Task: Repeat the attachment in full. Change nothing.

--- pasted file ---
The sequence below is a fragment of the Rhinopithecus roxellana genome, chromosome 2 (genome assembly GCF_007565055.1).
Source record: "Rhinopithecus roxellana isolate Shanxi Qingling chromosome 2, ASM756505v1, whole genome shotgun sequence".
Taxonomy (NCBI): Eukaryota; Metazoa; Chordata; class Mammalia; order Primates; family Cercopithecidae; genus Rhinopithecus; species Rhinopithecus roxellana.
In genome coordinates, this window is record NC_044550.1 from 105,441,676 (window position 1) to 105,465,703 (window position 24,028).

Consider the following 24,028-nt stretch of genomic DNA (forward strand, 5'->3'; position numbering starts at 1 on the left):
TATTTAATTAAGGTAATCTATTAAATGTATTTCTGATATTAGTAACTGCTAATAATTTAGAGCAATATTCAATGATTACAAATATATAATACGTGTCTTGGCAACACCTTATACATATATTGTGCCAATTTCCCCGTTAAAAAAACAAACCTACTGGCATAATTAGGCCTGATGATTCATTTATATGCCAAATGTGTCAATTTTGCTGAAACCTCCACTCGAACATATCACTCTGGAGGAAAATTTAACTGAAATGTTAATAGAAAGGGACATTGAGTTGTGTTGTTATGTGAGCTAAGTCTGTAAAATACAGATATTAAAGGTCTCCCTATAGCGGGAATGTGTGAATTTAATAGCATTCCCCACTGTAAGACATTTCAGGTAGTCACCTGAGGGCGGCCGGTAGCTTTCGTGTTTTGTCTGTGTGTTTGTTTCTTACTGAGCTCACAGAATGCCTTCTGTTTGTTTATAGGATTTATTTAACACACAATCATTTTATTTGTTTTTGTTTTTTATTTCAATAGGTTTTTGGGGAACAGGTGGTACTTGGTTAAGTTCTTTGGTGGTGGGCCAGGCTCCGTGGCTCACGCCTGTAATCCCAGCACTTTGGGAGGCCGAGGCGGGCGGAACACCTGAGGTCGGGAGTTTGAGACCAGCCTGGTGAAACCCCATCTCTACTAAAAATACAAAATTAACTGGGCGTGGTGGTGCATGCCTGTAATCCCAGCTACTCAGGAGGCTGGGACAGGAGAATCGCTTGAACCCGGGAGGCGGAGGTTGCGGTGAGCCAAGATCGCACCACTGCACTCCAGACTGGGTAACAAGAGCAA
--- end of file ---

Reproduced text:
The sequence below is a fragment of the Rhinopithecus roxellana genome, chromosome 2 (genome assembly GCF_007565055.1).
Source record: "Rhinopithecus roxellana isolate Shanxi Qingling chromosome 2, ASM756505v1, whole genome shotgun sequence".
Taxonomy (NCBI): Eukaryota; Metazoa; Chordata; class Mammalia; order Primates; family Cercopithecidae; genus Rhinopithecus; species Rhinopithecus roxellana.
In genome coordinates, this window is record NC_044550.1 from 105,441,676 (window position 1) to 105,465,703 (window position 24,028).

Consider the following 24,028-nt stretch of genomic DNA (forward strand, 5'->3'; position numbering starts at 1 on the left):
TATTTAATTAAGGTAATCTATTAAATGTATTTCTGATATTAGTAACTGCTAATAATTTAGAGCAATATTCAATGATTACAAATATATAATACGTGTCTTGGCAACACCTTATACATATATTGTGCCAATTTCCCCGTTAAAAAAACAAACCTACTGGCATAATTAGGCCTGATGATTCATTTATATGCCAAATGTGTCAATTTTGCTGAAACCTCCACTCGAACATATCACTCTGGAGGAAAATTTAACTGAAATGTTAATAGAAAGGGACATTGAGTTGTGTTGTTATGTGAGCTAAGTCTGTAAAATACAGATATTAAAGGTCTCCCTATAGCGGGAATGTGTGAATTTAATAGCATTCCCCACTGTAAGACATTTCAGGTAGTCACCTGAGGGCGGCCGGTAGCTTTCGTGTTTTGTCTGTGTGTTTGTTTCTTACTGAGCTCACAGAATGCCTTCTGTTTGTTTATAGGATTTATTTAACACACAATCATTTTATTTGTTTTTGTTTTTTATTTCAATAGGTTTTTGGGGAACAGGTGGTACTTGGTTAAGTTCTTTGGTGGTGGGCCAGGCTCCGTGGCTCACGCCTGTAATCCCAGCACTTTGGGAGGCCGAGGCGGGCGGAACACCTGAGGTCGGGAGTTTGAGACCAGCCTGGTGAAACCCCATCTCTACTAAAAATACAAAATTAACTGGGCGTGGTGGTGCATGCCTGTAATCCCAGCTACTCAGGAGGCTGGGACAGGAGAATCGCTTGAACCCGGGAGGCGGAGGTTGCGGTGAGCCAAGATCGCACCACTGCACTCCAGACTGGGTAACAAGAGCAA